E. Water Sustainability

35. Long-term scenarios forecast large increases in water use that, for many countries, cannot be met by existing supplies. With expected growth in population and economic activity, future global water use will far exceed today’s level.20 At the same time, freshwater availability is expected to remain more or less fixed in the coming decades. While expecting further improvements in efficiency is not unreasonable, their impact is highly uncertain. The consensus among analysts is that even substantial technological advances and investment would be insufficient to close the projected future gaps between water supply and water use.21

36. Closing the gaps will require policy adjustments to better rationalize water use. Since water is bulky and costly to transport, an overabundance in one locality does not translate easily into alleviating shortages in another. There is also a great deal of uncertainty surrounding the ability of international trade of agricultural products to substitute for domestic water scarcity (Liu and others 2014). Furthermore, climate change is expected to exacerbate water sustainability through higher precipitation variability and increased evapotranspiration in areas where temperatures increase (Schlosser and others 2014).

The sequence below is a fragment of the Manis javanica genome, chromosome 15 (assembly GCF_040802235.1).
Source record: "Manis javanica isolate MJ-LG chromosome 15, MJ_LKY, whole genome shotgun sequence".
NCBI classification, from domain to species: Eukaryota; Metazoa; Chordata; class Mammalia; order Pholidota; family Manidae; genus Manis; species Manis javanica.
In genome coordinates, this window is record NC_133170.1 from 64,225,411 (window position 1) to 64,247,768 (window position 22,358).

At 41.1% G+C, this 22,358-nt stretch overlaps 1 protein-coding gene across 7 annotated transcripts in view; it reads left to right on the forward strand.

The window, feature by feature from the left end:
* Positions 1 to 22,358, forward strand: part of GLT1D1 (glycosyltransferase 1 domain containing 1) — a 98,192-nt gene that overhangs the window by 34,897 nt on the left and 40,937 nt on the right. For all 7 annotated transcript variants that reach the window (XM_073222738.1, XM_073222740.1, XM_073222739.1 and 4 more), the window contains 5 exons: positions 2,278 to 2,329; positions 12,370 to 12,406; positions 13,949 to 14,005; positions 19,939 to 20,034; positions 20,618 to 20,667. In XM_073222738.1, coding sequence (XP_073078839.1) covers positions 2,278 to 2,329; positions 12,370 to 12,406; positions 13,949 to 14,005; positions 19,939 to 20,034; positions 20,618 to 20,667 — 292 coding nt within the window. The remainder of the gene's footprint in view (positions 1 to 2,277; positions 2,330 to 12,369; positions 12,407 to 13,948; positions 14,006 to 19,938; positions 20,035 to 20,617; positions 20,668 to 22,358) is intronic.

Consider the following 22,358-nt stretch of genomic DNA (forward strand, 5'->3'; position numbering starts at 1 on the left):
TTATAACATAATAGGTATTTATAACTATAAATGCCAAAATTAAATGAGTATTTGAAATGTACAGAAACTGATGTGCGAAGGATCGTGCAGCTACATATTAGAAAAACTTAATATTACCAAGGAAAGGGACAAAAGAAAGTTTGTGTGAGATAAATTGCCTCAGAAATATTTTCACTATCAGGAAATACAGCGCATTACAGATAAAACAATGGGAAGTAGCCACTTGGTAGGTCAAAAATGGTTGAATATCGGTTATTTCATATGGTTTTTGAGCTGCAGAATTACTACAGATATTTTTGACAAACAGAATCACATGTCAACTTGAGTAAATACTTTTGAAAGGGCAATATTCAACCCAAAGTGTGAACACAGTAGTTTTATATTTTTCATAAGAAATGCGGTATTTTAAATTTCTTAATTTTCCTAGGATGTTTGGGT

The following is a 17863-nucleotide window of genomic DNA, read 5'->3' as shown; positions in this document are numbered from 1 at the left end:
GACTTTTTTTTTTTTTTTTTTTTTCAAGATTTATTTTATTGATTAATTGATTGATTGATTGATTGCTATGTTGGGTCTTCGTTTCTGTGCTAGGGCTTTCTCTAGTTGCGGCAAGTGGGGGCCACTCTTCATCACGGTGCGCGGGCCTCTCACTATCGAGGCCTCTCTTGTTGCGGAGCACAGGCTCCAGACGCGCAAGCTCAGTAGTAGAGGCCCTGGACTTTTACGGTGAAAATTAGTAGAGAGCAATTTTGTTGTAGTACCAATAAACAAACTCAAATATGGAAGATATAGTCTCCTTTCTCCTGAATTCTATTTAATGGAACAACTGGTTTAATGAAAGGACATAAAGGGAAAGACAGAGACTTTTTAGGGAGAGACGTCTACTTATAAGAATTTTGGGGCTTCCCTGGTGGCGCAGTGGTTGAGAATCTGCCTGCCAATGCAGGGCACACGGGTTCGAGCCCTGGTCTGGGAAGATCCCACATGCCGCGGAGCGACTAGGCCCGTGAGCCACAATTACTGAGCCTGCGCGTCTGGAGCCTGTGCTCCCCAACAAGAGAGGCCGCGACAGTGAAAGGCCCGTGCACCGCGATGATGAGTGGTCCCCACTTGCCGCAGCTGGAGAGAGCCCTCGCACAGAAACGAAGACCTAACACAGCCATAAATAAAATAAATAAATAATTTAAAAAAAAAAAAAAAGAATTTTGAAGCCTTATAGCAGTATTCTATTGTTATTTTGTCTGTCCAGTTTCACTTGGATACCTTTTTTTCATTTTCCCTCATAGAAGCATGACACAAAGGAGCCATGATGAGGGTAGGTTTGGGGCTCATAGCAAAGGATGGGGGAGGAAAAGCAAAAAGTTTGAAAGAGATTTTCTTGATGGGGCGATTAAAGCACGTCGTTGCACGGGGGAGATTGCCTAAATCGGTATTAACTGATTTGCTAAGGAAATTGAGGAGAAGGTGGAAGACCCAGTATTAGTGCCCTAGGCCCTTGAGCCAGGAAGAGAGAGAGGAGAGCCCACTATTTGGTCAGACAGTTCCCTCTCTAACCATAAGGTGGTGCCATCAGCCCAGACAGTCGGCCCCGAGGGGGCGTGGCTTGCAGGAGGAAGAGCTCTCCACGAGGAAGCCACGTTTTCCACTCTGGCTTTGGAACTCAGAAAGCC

III. Getting Incentives Right

37. Policies to signal scarcity can be an important part of the solutions to water challenges. This section analyzes issues in water pricing and discusses options for reforms. Where cross-country data are available, we focus on drinking water and wastewater provided by public utilities. Limited data availability does not permit the inclusion of agricultural water use (which is the lion’s share of total withdrawals) in the analysis. However, water pricing by public utilities can serve as a microcosm of the broader problem, which is that underpricing disincentivizes water conservation and investment. We also review the benefits and costs of informal and formal markets for water rights and summarize some general principles in establishing such markets.

A. Issues in Water Pricing by Public Utilities

38. Through public water utilities, most countries subsidize water, creating incentives for overuse and imposing a substantial fiscal burden. Subsidies occur whenever a price gap exists between the price charged for water and a reference price that covers all supply costs, including depreciation and maintenance of infrastructure. These subsidies are rarely reported or appropriately funded; instead, they are reflected in the underfunding of maintenance, the deterioration of water infrastructure, and financial losses for public water utilities. This in turn necessitates capital injections or new investment at a future date to maintain the level of services. Ultimately, a large share of the fiscal costs of water subsidies is borne by subnational authorities responsible for providing water. Given the low revenue capacity of these governments, this fiscal burden squeezes their ability to provide other essential public services.